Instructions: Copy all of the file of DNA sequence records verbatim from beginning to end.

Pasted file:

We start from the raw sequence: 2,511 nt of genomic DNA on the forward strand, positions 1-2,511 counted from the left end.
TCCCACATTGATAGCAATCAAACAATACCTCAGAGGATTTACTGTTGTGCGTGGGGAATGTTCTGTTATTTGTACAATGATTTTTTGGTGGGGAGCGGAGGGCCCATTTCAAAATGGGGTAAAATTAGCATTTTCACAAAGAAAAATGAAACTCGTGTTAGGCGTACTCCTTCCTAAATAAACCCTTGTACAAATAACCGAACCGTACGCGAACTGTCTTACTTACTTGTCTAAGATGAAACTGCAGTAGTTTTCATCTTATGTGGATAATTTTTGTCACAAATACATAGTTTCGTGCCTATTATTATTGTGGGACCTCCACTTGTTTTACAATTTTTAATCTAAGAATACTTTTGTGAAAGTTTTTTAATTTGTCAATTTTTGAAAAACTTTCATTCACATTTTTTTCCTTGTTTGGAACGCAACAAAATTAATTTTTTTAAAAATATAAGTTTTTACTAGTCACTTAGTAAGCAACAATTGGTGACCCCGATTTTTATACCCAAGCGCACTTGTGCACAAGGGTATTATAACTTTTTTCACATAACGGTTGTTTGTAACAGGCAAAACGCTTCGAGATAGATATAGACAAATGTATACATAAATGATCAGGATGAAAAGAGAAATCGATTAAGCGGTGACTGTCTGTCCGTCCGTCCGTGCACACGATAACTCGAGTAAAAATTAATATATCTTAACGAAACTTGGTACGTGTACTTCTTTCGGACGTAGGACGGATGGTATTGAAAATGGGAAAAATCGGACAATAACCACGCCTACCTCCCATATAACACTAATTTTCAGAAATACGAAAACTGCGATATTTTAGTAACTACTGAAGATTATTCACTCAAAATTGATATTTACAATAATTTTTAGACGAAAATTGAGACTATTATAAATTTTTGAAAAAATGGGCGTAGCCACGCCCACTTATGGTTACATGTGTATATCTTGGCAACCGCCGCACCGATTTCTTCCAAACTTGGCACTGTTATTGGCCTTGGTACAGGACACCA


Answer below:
We start from the raw sequence: 2,511 nt of genomic DNA on the forward strand, positions 1-2,511 counted from the left end.
TCCCACATTGATAGCAATCAAACAATACCTCAGAGGATTTACTGTTGTGCGTGGGGAATGTTCTGTTATTTGTACAATGATTTTTTGGTGGGGAGCGGAGGGCCCATTTCAAAATGGGGTAAAATTAGCATTTTCACAAAGAAAAATGAAACTCGTGTTAGGCGTACTCCTTCCTAAATAAACCCTTGTACAAATAACCGAACCGTACGCGAACTGTCTTACTTACTTGTCTAAGATGAAACTGCAGTAGTTTTCATCTTATGTGGATAATTTTTGTCACAAATACATAGTTTCGTGCCTATTATTATTGTGGGACCTCCACTTGTTTTACAATTTTTAATCTAAGAATACTTTTGTGAAAGTTTTTTAATTTGTCAATTTTTGAAAAACTTTCATTCACATTTTTTTCCTTGTTTGGAACGCAACAAAATTAATTTTTTTAAAAATATAAGTTTTTACTAGTCACTTAGTAAGCAACAATTGGTGACCCCGATTTTTATACCCAAGCGCACTTGTGCACAAGGGTATTATAACTTTTTTCACATAACGGTTGTTTGTAACAGGCAAAACGCTTCGAGATAGATATAGACAAATGTATACATAAATGATCAGGATGAAAAGAGAAATCGATTAAGCGGTGACTGTCTGTCCGTCCGTCCGTGCACACGATAACTCGAGTAAAAATTAATATATCTTAACGAAACTTGGTACGTGTACTTCTTTCGGACGTAGGACGGATGGTATTGAAAATGGGAAAAATCGGACAATAACCACGCCTACCTCCCATATAACACTAATTTTCAGAAATACGAAAACTGCGATATTTTAGTAACTACTGAAGATTATTCACTCAAAATTGATATTTACAATAATTTTTAGACGAAAATTGAGACTATTATAAATTTTTGAAAAAATGGGCGTAGCCACGCCCACTTATGGTTACATGTGTATATCTTGGCAACCGCCGCACCGATTTCTTCCAAACTTGGCACTGTTATTGGCCTTGGTACAGGACACCA